These two misrepresentations allow the pernicious fiction that international trade benefits all of humanity by bringing to each country more efficient allocation of resources and through greater allocative efficiency cheaper commodities for everyone everywhere. In reality, international trade is contest and collusion among great corporations to generate profits. A major part of this profit seeking comes through achieving economic and political power at the national level, by buying elections or buying politicians directly.
A very large portion of cross-border trade occurs not between companies, but within them (“intra-firm trade”). The motivations for this internal corporate trade include avoiding 1) unionization, 2) taxation, and 3) national regulations that prevent destructive environmental practices. Any benefits to the “consumer” are more than wiped out by job losses, elimination of small producers, the race to the bottom in wages and working conditions, and global pollution.
Trade and the Decline of Democracy
Even more important than these negative economic effects of corporate dominated trade is the detrimental impact on democratic institutions. Far from stimulating accord and cooperation, as Krugman suggests, unregulated international trade undermines democratic institutions, limiting the policy options of governments. Obvious examples are the two-decade-old North American Free Trade Agreement and the proposed Trans-Atlantic Trade and Investment Partnership.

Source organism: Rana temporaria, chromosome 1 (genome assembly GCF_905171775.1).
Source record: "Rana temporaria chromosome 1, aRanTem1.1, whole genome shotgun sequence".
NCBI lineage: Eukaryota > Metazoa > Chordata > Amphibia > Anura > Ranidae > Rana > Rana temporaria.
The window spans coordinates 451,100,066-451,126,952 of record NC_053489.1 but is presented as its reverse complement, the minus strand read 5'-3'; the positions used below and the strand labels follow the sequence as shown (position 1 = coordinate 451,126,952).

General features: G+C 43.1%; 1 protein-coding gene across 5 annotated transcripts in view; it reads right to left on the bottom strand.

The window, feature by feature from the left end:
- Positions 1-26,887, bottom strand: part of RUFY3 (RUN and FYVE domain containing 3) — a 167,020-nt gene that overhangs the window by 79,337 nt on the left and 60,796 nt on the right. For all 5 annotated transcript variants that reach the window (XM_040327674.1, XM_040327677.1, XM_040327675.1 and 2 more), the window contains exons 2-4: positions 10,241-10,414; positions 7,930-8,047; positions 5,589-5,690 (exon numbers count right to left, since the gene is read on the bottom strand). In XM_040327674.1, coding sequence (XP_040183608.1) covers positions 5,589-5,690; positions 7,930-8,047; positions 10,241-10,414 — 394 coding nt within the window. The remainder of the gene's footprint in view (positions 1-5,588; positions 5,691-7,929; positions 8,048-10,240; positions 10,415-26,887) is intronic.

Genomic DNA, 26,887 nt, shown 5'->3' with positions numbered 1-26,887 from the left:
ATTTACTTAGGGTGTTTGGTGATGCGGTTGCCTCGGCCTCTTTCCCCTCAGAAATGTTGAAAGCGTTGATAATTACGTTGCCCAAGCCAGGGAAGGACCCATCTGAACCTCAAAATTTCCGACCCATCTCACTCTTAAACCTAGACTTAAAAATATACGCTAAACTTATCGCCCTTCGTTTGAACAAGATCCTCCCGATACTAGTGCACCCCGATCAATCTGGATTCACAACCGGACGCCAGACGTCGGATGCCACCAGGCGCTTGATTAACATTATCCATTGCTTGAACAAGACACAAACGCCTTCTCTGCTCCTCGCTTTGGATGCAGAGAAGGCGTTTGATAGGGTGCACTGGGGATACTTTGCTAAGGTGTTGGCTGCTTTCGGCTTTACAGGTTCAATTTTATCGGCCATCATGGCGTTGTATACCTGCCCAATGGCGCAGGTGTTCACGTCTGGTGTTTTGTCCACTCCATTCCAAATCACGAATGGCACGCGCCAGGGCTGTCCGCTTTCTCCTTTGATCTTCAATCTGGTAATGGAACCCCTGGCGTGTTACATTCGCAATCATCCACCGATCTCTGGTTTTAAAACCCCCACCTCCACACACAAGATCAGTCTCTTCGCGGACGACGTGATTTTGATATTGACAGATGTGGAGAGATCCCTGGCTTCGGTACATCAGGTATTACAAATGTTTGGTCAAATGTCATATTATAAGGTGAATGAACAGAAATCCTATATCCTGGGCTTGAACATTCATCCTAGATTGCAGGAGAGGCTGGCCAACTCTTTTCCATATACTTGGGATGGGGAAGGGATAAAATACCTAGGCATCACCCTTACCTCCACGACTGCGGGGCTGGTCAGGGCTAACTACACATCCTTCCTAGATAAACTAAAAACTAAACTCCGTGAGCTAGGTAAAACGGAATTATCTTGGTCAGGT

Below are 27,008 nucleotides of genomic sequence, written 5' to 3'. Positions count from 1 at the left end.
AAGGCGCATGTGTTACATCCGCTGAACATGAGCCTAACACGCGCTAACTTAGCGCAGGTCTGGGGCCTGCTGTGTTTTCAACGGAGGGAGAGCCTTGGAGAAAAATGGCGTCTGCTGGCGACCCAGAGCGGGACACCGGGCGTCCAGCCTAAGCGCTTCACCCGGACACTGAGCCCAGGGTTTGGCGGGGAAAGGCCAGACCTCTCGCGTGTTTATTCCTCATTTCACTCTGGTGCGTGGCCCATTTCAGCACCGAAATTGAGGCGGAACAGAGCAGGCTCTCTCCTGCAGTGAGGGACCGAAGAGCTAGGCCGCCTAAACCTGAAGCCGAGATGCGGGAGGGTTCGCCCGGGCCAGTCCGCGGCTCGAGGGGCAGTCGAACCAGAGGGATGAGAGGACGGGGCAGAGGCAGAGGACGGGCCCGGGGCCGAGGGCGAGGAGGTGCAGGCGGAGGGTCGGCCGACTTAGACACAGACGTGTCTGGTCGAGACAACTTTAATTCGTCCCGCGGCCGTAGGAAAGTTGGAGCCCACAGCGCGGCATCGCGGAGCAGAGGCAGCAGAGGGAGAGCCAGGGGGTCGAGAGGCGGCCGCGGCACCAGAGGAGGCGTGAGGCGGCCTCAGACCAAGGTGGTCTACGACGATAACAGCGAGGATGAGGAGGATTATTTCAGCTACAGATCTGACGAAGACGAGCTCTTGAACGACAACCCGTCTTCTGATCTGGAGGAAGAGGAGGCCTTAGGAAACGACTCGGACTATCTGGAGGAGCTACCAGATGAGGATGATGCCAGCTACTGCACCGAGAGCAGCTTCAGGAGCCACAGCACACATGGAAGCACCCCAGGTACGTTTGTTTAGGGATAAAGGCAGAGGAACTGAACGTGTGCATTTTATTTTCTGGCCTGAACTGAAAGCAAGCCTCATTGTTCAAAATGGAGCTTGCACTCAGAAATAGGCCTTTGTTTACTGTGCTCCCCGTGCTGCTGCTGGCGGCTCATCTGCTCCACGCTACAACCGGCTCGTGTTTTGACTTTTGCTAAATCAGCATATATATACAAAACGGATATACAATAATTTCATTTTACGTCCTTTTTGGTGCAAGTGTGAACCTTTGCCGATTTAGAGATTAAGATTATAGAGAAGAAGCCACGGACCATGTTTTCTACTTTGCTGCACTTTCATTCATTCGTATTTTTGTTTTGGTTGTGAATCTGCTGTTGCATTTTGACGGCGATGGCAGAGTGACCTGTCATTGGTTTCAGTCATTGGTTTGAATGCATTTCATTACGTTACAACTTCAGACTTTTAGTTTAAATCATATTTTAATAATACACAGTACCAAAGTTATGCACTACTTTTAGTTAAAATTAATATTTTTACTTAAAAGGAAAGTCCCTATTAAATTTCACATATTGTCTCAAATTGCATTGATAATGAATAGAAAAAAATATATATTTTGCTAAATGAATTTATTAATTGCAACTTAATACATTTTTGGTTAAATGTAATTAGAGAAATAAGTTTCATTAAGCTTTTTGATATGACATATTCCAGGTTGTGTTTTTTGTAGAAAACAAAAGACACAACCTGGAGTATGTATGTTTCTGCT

A key element in both of these corporate trade pacts is to remove companies from the jurisdiction of national governments. The Trans-Pacific Partnership pact would go even further, allowing companies to sue national governments for regulations that restrict pursue of profits.
In the 21st century, the domination of trade among countries by corporations includes restricting the democratic rights of citizens to petition their governments for redress of the damage created by those same corporations. This assault upon democratic governance represents this century’s version of what President Franklin D. Roosevelt described in his address to the US Congress in April 1938:
Unhappy events … have re-taught us two simple truths about the liberty of a democratic people. his first truth is that the liberty of a democracy is not safe if the people tolerate the growth of private power to a point where it comes stronger than their democratic state itself. That in its essence is fascism—ownership of government by an individual, by a group.
Countries integrated into a system of trade may go to war with each other because trade itself contains the source of conflict, aggressive competition among institutions of private power stronger than governments. This may not be rational for “the people” of any of the countries in a conflict. Countries do not have homogenous populations; they are divided into classes and groups. For some groups and classes, armed conflict may bring gains, making the choice for war quite rational even on a cost-benefit calculation.
International trade aggravates the three great crises—of finance, development and the environment — and to those three it adds another, of democracy. Far from a benign process fostering harmony and welfare among nations, commodity and service trade, most of it carried out by powerful private institutions, creates tensions, corruption and conflict. As a general rule, wars kill people and enrich corporations. That, Mr Krugman, explains why not all but most of them continue to occur